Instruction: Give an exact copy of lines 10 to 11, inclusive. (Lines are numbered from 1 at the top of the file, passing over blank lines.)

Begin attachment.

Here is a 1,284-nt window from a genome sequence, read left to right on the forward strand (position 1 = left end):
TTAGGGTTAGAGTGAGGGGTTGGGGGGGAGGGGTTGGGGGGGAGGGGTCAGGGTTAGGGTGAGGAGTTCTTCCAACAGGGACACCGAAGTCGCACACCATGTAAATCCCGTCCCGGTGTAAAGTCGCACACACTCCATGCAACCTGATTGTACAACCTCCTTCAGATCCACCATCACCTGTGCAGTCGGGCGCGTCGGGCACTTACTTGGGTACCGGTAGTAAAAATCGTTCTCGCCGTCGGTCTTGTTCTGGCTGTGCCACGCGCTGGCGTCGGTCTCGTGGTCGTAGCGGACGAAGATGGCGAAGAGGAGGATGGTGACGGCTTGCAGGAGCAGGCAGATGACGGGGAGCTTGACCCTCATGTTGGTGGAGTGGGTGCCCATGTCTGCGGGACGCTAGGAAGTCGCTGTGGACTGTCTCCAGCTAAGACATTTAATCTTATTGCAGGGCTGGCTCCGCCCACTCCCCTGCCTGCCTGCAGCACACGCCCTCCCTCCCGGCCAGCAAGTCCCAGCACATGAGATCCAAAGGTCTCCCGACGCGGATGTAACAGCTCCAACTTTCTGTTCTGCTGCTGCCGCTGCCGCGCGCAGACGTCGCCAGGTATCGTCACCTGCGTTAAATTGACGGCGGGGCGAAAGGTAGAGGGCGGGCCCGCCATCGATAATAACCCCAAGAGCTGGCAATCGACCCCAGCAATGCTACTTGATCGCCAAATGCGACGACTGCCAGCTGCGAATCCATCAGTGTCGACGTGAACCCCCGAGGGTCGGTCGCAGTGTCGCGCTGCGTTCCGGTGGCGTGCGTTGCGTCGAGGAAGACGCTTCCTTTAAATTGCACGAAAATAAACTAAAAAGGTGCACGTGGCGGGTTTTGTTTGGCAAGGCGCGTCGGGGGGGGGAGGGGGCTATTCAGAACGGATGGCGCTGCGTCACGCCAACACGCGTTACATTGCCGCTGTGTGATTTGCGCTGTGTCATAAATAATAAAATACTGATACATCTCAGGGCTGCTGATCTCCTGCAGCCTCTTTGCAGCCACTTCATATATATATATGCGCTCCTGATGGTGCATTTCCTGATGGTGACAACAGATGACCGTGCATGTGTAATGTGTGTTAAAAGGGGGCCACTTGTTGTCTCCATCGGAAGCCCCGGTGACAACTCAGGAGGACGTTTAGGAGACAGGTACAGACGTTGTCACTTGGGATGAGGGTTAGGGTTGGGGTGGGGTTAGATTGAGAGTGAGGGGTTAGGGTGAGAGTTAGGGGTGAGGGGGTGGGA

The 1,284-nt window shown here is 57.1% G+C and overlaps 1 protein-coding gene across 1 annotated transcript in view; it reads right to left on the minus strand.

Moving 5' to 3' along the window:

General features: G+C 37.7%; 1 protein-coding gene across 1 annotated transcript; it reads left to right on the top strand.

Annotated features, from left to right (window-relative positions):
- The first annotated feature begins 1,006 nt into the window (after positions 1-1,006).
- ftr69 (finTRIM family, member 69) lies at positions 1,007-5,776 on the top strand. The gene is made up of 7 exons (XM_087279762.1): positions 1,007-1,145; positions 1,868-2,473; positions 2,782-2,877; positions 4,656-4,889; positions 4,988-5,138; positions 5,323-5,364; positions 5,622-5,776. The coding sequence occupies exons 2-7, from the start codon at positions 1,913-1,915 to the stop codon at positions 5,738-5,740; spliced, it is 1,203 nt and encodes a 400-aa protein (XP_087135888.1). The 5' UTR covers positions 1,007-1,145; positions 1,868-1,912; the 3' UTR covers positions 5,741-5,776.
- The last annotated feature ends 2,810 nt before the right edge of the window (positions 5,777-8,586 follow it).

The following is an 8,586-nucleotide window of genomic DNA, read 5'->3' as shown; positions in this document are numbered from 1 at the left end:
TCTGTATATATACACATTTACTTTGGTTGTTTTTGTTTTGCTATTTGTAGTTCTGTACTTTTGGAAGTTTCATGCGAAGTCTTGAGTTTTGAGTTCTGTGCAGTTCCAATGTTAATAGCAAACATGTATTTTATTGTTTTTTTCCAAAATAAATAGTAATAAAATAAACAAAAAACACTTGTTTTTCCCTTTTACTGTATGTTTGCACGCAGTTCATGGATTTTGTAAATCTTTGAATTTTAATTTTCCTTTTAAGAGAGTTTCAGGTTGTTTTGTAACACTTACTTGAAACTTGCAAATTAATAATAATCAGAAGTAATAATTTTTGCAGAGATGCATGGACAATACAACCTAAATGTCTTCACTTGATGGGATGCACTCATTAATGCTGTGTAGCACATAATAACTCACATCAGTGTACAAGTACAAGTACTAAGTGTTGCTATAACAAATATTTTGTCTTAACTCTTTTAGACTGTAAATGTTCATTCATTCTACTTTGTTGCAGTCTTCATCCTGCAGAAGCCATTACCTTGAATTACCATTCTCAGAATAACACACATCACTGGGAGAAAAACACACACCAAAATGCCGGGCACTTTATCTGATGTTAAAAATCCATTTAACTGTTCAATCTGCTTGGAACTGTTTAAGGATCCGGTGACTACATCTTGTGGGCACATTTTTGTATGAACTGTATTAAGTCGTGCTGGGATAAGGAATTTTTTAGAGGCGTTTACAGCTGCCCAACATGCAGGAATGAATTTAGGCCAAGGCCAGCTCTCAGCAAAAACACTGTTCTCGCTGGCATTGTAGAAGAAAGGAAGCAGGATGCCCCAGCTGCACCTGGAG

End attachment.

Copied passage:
The following is an 8,586-nucleotide window of genomic DNA, read 5'->3' as shown; positions in this document are numbered from 1 at the left end:
TCTGTATATATACACATTTACTTTGGTTGTTTTTGTTTTGCTATTTGTAGTTCTGTACTTTTGGAAGTTTCATGCGAAGTCTTGAGTTTTGAGTTCTGTGCAGTTCCAATGTTAATAGCAAACATGTATTTTATTGTTTTTTTCCAAAATAAATAGTAATAAAATAAACAAAAAACACTTGTTTTTCCCTTTTACTGTATGTTTGCACGCAGTTCATGGATTTTGTAAATCTTTGAATTTTAATTTTCCTTTTAAGAGAGTTTCAGGTTGTTTTGTAACACTTACTTGAAACTTGCAAATTAATAATAATCAGAAGTAATAATTTTTGCAGAGATGCATGGACAATACAACCTAAATGTCTTCACTTGATGGGATGCACTCATTAATGCTGTGTAGCACATAATAACTCACATCAGTGTACAAGTACAAGTACTAAGTGTTGCTATAACAAATATTTTGTCTTAACTCTTTTAGACTGTAAATGTTCATTCATTCTACTTTGTTGCAGTCTTCATCCTGCAGAAGCCATTACCTTGAATTACCATTCTCAGAATAACACACATCACTGGGAGAAAAACACACACCAAAATGCCGGGCACTTTATCTGATGTTAAAAATCCATTTAACTGTTCAATCTGCTTGGAACTGTTTAAGGATCCGGTGACTACATCTTGTGGGCACATTTTTGTATGAACTGTATTAAGTCGTGCTGGGATAAGGAATTTTTTAGAGGCGTTTACAGCTGCCCAACATGCAGGAATGAATTTAGGCCAAGGCCAGCTCTCAGCAAAAACACTGTTCTCGCTGGCATTGTAGAAGAAAGGAAGCAGGATGCCCCAGCTGCACCTGGAG